Brazil, Peru and China building a Bi-Oceanic Rail corridor

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Brazil, Peru and China building a Bi-Oceanic Rail corridor

The project of a trans-continental railway, Atlantic to Pacific, using Chinese finance is not a new one. Argentina, Brazil and Chile had also tried to make such a plan work some years ago.

However now it seems a new player Peru is at the forefront of a new plan. Along with Brazil using Chinese finance they are moving forward on a transcontinental railway that will cut across the continent, climb the Andes and connect port cities in the Pacific and Atlantic coasts but excluding Chile and Argentina.

The 10bn dollar new mega project is expected to be formalised during a Latin American tour by Chinese Premier Li Keqiang. The railway is expected to slash the cost of exporting commodities from Brazil to China.

Brazilian grains and oilseeds are a top item on China’s wish list, as are iron and other raw minerals. Agricultural goods like corn and soy currently leave Brazil by sea and have to overcome the South American ‘barrier’ in their trip to the Pacific and Chinese ports. An overland route would shave off a few days from the trip, and lower transport costs.

Technical studies of Peruvian railways are just getting started but those from the Brazilian government indicate a transcontinental railway is likely to stretch from Port De Açu, in Rio de Janiero, through the agricultural heartland of Mato Grosso, and on to Porto Velho near the Peruvian border. Future studies will determine the route through Peru, but it safe to say that the rail would cross the Andes and end in one of the larger port cities like Callao, Mollendo, or Llo Arica.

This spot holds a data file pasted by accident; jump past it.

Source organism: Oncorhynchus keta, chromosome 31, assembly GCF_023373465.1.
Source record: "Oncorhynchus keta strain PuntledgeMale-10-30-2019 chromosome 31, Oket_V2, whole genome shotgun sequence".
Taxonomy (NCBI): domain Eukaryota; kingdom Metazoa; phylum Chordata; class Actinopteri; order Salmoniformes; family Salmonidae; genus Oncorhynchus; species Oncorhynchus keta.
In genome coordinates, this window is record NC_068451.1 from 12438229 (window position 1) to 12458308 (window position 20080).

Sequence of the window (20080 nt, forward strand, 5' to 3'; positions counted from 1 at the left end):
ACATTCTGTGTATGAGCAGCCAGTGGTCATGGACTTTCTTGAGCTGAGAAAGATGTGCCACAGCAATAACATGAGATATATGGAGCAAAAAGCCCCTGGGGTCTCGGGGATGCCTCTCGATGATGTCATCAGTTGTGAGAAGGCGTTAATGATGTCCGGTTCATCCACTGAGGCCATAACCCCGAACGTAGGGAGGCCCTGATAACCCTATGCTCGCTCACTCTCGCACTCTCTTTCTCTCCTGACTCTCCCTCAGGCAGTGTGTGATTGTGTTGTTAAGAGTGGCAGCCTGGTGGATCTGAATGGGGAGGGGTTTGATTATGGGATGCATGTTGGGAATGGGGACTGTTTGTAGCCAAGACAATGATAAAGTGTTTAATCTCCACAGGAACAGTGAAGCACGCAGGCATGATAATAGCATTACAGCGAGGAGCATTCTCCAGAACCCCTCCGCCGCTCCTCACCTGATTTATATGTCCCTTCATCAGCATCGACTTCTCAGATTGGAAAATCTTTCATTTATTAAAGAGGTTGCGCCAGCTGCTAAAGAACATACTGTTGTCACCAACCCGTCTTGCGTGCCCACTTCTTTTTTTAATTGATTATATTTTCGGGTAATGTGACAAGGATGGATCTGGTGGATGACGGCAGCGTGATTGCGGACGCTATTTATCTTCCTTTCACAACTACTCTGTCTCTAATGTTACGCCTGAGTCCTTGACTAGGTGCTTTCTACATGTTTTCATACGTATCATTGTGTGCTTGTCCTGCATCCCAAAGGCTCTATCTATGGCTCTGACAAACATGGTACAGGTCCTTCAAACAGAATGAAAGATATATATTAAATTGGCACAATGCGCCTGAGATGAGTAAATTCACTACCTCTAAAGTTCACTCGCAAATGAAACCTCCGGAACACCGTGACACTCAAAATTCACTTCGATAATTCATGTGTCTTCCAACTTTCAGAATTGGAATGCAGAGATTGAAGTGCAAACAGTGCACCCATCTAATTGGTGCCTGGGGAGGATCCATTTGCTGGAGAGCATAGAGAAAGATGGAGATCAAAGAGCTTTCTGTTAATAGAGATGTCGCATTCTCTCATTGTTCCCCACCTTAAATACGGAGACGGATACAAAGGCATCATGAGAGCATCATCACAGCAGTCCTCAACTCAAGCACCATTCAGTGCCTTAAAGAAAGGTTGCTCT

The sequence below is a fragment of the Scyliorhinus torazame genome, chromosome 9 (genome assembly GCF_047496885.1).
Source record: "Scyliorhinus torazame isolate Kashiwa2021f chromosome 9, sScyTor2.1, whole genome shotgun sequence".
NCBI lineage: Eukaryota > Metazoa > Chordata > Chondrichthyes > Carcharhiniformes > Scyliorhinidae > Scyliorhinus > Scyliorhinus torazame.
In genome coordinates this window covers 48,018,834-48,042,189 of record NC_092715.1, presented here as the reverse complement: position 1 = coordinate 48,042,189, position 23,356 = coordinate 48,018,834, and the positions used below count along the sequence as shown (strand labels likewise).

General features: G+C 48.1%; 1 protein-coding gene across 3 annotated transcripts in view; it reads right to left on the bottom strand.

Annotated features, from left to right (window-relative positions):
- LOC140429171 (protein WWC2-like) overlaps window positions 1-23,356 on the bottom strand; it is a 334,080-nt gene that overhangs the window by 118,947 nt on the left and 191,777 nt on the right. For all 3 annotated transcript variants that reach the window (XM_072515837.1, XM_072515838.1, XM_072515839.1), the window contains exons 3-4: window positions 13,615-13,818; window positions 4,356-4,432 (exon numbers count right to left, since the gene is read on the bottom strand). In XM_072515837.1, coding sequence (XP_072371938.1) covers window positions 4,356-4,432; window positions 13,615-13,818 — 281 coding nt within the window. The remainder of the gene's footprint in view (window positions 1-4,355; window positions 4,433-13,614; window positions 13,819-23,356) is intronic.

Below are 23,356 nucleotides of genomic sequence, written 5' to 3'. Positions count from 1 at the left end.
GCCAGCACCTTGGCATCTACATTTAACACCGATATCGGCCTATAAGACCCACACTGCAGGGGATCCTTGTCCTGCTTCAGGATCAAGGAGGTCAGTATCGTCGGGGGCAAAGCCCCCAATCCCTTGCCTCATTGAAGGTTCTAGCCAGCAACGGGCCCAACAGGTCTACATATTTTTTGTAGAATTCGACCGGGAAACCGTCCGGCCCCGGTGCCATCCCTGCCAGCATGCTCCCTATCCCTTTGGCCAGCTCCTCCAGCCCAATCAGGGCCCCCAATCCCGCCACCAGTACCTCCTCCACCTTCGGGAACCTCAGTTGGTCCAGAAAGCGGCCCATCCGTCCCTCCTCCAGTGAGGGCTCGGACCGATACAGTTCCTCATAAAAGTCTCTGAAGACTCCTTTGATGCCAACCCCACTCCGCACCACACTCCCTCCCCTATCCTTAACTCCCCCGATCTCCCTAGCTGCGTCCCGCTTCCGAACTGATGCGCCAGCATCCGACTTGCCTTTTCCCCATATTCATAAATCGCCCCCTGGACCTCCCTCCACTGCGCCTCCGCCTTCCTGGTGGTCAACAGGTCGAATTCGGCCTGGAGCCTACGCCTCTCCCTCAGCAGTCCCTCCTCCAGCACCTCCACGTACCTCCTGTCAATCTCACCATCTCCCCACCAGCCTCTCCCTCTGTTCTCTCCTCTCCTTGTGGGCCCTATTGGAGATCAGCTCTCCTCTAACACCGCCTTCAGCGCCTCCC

China has become the top trading partner of Brazil and Peru, overtaking the USA in 2009 and 2014, respectively. It’s also a top consumer of Venezuelan oil and a top lender to the Venezuelan government. Besides Brazil and Peru, Premier Li Keqiang will travel to Colombia, to discuss more infrastructure projects, and to Chile, where China has significant interests in its huge copper imports.

One can not but wonder if this is because the earlier tunnel that Argentina, Brazil and Chile were working on under the Andes linking the Atlantic and Pacific seemed to have stalled.

The Argentine had planned a Bi-Oceanic corridor instead of pushing cargo over a 10,500-foot pass that is often blocked by snow for weeks, building one of the longest tunnels in the Americas right through the mountains in the same way the Olmos project did in Peru to supply irrigation water from the Amazon.

That would make billions of dollars’ worth of Chinese electronics, Chilean wine, Argentine food, and Brazilian cars cheaper and more competitive.

The proposed 3.5 billion dollars private railway project would link train and trucking hubs on both sides with a 205-kioometers-long railway, including twin 51-kilometers tunnels. Construction would take 10 years, but once completed, it could save millions of dollars and carve days off shipping times. The line would link the town of Los Andes in Chile with Lujan de Cuyo in Argentina.

It looks like that the Argentine project along with its Presidential idea to install a Bullet train the has become unworkable.

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